Comes with a Smile # interviews
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an interview with Jason Lytle by Matt Dornan

Here we sit and talk skateboards, sipping Evian in the expanses of a Shepherd's Bush travelling fairground. The remaining members of Grandaddy have ambled off dressing-room bound and Jason Lytle and I settle down for a chat as the Dodgems are prepared behind us. Later I will casually stroll out of the nearby Empire before the onstage arrival of those Super Furry Animals after a superb support slot from Modesto, California's finest; fairground lights aglow in the West London night. For now, we compete with the disruption around us, and endeavour to carry out the interview. Famously keen to avoid the analysis of his songcraft, and understandably aggrieved by the column inches dedicated to facial hair, Lytle seems relaxed as I ask my first question, which goes something like this...

The Grandaddy philosophy seems to be 'We're serious about our music but don't wish to be taken too seriously by the listener' or 'We enjoy making our music and hope people enjoy listening to it'. A fair assumption?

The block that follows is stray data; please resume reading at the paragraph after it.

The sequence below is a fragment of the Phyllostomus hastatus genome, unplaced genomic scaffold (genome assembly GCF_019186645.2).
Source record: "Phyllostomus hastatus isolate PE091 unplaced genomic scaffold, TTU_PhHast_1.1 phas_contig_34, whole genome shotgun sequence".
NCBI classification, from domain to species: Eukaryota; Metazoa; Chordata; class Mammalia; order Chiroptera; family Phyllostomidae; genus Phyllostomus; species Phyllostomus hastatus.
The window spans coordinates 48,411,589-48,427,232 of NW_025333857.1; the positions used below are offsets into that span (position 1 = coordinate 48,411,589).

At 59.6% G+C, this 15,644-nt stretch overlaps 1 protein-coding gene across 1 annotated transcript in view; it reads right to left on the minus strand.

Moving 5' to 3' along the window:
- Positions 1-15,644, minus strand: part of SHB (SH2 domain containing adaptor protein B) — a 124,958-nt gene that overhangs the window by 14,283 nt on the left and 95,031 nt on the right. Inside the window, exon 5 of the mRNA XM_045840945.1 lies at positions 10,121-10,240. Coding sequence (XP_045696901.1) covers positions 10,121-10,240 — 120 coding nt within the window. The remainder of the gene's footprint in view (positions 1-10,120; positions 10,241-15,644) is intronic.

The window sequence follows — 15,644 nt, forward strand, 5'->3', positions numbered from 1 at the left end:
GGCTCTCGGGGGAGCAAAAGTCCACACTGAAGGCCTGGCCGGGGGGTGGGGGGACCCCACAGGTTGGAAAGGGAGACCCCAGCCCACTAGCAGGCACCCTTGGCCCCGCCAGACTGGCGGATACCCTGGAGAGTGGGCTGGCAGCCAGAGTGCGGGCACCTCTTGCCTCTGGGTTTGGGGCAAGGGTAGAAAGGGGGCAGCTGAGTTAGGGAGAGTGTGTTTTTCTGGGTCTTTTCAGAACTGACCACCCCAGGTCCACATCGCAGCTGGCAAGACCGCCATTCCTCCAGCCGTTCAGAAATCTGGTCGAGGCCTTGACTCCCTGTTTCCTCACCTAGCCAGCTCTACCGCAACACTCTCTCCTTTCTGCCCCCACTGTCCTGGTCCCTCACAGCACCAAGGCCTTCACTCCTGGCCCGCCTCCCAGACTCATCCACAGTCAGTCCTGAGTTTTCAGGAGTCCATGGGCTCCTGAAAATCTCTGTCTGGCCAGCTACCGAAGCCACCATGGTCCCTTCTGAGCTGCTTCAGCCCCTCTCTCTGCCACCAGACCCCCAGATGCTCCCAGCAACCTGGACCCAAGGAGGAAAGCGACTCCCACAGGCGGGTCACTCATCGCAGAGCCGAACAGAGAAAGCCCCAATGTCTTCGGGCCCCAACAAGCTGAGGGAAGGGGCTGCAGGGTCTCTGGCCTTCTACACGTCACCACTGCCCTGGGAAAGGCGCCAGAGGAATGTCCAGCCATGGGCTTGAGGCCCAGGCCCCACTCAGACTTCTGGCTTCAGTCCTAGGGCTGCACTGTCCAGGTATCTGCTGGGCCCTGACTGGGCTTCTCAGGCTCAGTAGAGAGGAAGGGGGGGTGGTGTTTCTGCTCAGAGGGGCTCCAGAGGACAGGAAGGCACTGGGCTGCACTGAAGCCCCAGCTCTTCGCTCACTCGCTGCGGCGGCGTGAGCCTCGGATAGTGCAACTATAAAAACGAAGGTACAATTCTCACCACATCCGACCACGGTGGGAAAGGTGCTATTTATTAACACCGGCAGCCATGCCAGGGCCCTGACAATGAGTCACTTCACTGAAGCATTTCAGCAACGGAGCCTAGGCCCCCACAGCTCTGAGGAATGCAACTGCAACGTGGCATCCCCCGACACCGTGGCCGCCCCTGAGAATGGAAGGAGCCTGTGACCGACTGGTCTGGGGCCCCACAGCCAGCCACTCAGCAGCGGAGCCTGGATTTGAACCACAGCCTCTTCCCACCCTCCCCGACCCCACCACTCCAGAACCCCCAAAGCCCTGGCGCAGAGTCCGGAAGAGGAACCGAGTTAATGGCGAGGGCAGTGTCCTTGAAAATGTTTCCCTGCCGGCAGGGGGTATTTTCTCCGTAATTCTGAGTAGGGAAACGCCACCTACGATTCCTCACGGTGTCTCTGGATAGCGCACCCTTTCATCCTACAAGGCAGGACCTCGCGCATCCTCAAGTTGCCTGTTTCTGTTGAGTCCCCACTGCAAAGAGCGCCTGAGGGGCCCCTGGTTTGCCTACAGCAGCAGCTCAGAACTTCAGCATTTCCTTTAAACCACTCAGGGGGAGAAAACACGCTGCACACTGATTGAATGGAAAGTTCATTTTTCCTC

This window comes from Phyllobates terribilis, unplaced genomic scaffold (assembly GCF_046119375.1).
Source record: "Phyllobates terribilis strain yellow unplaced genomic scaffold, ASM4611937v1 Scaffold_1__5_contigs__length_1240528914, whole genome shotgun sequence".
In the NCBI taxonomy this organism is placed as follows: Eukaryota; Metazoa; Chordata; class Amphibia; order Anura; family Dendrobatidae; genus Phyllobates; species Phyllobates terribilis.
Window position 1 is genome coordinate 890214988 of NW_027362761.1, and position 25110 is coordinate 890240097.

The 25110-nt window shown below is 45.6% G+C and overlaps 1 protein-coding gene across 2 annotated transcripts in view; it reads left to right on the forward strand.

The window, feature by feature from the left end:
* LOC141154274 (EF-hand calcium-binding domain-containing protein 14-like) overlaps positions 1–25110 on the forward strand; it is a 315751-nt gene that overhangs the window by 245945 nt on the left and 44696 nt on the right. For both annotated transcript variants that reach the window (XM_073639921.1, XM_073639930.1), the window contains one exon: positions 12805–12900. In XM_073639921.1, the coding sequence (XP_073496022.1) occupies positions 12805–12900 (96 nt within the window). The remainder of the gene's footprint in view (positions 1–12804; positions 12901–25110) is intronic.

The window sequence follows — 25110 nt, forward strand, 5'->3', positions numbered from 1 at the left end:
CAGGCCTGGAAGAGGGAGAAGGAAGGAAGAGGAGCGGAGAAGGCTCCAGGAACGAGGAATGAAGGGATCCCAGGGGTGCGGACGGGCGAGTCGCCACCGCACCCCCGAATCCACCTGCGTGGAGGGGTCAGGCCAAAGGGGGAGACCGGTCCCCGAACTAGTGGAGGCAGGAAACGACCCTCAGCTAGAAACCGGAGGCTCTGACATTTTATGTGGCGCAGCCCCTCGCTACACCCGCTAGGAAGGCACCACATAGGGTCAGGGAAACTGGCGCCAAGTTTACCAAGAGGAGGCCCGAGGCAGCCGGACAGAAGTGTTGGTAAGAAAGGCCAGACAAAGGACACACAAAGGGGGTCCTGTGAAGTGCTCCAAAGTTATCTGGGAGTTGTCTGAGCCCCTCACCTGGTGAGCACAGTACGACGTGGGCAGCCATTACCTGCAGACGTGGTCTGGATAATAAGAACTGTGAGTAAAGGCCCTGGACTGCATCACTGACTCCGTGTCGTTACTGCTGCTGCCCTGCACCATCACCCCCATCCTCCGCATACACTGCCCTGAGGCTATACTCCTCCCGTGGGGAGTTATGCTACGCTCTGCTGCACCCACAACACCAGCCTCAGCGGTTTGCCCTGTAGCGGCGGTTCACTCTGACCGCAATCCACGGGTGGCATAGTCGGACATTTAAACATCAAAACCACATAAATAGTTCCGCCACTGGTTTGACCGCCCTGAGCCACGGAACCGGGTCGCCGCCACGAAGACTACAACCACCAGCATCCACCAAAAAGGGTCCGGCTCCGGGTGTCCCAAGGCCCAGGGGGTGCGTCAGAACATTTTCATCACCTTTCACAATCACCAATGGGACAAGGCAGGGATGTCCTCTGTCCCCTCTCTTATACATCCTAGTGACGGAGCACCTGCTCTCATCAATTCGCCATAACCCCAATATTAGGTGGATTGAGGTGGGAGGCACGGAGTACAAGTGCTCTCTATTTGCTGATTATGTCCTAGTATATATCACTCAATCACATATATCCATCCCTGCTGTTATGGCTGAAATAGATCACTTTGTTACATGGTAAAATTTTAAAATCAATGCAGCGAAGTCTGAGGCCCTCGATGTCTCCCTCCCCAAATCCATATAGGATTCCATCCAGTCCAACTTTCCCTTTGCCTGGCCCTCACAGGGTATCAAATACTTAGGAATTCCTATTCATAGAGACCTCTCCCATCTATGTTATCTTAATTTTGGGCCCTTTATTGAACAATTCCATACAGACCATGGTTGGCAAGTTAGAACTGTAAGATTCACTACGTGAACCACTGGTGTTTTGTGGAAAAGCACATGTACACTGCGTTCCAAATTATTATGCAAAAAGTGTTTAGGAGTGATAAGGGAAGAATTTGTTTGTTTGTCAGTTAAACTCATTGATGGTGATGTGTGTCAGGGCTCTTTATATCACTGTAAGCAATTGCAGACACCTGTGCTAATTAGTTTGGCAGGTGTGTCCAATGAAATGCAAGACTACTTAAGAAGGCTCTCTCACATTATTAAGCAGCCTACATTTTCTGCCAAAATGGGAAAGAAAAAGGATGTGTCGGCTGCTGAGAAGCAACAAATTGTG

I don't want to sound too expansive or scientific, it's just an attempt to project the 'affection' I have. Keeping it as reflective of life as possible, to me, is the main thing. I do agree with both of those things you said, though. I know I have a really good sense of humour and I know that just makes everything so much easier and so much more bearable - to not take everything so goddamn seriously. Particularly music. And, to me, I like lots of different music for different types of reasons but, I think, my favourite is the thing that enables you to just, sort of, drift away and just go someplace else, you know? Just a means of taking off for a while.